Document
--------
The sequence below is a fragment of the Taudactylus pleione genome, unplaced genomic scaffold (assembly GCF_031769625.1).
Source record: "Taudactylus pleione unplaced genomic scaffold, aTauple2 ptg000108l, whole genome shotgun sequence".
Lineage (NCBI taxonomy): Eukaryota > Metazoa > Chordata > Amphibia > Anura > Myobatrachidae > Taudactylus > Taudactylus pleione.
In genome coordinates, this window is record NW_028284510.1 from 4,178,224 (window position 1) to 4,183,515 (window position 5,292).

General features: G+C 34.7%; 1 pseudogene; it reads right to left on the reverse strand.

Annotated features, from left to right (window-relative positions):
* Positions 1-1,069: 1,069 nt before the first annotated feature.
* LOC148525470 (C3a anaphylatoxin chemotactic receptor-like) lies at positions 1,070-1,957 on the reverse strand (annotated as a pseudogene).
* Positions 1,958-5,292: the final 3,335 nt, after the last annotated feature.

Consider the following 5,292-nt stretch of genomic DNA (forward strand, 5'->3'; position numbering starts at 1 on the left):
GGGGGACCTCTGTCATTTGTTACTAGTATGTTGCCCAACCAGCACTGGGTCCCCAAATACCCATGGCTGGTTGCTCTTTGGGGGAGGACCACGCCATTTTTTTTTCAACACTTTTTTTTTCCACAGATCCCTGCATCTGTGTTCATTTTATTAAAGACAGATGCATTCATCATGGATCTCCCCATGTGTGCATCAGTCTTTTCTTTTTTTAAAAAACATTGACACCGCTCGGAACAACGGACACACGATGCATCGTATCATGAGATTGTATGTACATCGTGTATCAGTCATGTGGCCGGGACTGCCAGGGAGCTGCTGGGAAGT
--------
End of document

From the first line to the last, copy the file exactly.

The sequence below is a fragment of the Taudactylus pleione genome, unplaced genomic scaffold (assembly GCF_031769625.1).
Source record: "Taudactylus pleione unplaced genomic scaffold, aTauple2 ptg000108l, whole genome shotgun sequence".
Lineage (NCBI taxonomy): Eukaryota > Metazoa > Chordata > Amphibia > Anura > Myobatrachidae > Taudactylus > Taudactylus pleione.
In genome coordinates, this window is record NW_028284510.1 from 4,178,224 (window position 1) to 4,183,515 (window position 5,292).

General features: G+C 34.7%; 1 pseudogene; it reads right to left on the reverse strand.

Annotated features, from left to right (window-relative positions):
* Positions 1-1,069: 1,069 nt before the first annotated feature.
* LOC148525470 (C3a anaphylatoxin chemotactic receptor-like) lies at positions 1,070-1,957 on the reverse strand (annotated as a pseudogene).
* Positions 1,958-5,292: the final 3,335 nt, after the last annotated feature.

Consider the following 5,292-nt stretch of genomic DNA (forward strand, 5'->3'; position numbering starts at 1 on the left):
GGGGGACCTCTGTCATTTGTTACTAGTATGTTGCCCAACCAGCACTGGGTCCCCAAATACCCATGGCTGGTTGCTCTTTGGGGGAGGACCACGCCATTTTTTTTTCAACACTTTTTTTTTCCACAGATCCCTGCATCTGTGTTCATTTTATTAAAGACAGATGCATTCATCATGGATCTCCCCATGTGTGCATCAGTCTTTTCTTTTTTTAAAAAACATTGACACCGCTCGGAACAACGGACACACGATGCATCGTATCATGAGATTGTATGTACATCGTGTATCAGTCATGTGGCCGGGACTGCCAGGGAGCTGCTGGGAAGT